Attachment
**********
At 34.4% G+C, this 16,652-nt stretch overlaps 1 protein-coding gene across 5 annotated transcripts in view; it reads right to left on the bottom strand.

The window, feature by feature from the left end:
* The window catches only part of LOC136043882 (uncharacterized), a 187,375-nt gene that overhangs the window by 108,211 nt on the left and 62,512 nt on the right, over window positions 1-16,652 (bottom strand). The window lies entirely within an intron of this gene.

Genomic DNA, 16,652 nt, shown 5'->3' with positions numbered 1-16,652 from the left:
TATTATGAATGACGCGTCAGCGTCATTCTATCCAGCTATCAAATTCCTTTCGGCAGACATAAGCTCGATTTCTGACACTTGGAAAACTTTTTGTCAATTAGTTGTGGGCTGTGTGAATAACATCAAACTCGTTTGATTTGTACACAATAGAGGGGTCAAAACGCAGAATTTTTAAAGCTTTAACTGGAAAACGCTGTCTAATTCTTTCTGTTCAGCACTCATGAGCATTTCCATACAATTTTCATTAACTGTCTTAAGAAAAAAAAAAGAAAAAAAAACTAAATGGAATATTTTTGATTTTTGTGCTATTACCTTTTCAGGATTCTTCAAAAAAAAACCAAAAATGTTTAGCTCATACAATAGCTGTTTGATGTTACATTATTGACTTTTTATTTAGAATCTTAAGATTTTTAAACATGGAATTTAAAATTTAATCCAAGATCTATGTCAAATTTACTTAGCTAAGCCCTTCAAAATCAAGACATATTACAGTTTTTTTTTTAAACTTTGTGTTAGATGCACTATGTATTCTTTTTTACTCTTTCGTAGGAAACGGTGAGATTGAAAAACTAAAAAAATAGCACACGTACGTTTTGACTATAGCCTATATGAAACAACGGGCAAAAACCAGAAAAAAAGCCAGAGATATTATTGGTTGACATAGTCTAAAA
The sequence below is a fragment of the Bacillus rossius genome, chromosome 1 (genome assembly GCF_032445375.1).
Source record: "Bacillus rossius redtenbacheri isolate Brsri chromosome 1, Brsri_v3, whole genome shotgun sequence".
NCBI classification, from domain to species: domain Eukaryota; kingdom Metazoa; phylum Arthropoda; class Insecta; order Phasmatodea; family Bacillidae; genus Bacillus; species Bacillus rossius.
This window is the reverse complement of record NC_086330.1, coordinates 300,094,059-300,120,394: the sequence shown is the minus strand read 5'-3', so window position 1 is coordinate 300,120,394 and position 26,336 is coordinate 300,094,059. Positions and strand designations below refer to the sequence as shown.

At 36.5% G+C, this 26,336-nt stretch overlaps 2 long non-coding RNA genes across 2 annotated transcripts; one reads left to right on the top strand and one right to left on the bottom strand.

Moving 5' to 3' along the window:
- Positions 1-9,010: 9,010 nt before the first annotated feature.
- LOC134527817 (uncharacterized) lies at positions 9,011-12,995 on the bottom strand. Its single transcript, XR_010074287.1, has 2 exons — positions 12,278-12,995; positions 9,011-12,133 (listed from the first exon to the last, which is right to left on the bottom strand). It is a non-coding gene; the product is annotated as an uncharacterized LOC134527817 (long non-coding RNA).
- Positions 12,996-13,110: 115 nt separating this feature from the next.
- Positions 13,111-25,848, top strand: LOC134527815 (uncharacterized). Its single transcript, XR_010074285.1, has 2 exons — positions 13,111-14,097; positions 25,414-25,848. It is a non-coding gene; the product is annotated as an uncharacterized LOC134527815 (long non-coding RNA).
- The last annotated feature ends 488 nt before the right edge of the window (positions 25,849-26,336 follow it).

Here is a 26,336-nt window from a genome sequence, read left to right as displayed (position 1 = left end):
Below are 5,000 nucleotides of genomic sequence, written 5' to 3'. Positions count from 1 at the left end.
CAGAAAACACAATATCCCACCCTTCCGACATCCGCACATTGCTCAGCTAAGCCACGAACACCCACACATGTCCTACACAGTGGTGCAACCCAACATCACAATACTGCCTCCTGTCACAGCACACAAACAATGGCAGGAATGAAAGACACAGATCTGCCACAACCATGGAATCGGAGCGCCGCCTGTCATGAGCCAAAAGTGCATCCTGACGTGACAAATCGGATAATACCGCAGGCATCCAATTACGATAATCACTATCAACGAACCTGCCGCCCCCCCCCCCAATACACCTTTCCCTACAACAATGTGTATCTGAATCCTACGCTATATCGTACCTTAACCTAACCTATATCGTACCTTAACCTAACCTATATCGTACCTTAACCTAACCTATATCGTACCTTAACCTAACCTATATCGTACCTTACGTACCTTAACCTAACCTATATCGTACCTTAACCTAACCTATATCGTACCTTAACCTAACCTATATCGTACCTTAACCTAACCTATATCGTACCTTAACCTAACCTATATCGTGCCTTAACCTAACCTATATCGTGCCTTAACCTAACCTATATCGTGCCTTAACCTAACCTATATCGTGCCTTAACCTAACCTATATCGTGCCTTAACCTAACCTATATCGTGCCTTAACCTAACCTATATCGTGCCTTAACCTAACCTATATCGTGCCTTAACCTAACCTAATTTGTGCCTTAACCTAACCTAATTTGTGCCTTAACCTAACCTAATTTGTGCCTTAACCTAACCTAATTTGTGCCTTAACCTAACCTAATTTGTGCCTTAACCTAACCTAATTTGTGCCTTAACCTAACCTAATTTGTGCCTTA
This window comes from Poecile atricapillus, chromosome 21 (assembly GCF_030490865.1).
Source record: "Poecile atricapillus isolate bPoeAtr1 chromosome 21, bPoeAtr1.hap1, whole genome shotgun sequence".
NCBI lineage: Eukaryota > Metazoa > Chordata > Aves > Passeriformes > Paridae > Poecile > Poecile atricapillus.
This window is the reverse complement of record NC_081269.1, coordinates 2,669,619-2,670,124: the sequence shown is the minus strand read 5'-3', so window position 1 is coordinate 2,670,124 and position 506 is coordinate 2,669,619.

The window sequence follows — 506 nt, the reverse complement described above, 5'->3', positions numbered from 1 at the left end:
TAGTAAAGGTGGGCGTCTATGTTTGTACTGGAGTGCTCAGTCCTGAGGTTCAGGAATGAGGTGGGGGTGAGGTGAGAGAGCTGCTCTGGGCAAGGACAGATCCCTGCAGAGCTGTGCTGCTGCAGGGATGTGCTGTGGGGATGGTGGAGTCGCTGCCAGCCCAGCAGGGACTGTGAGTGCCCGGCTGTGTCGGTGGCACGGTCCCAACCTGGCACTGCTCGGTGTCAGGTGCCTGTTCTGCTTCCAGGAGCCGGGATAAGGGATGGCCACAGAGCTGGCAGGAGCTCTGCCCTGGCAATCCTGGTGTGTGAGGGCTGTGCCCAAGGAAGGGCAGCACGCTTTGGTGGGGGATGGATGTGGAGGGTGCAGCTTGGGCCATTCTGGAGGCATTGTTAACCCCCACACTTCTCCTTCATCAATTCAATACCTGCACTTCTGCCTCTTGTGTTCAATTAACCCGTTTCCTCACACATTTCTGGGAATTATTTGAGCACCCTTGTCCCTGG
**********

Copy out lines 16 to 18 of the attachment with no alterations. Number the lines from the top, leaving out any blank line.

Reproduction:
- The last annotated feature ends 488 nt before the right edge of the window (positions 25,849-26,336 follow it).

Here is a 26,336-nt window from a genome sequence, read left to right as displayed (position 1 = left end):
Below are 5,000 nucleotides of genomic sequence, written 5' to 3'. Positions count from 1 at the left end.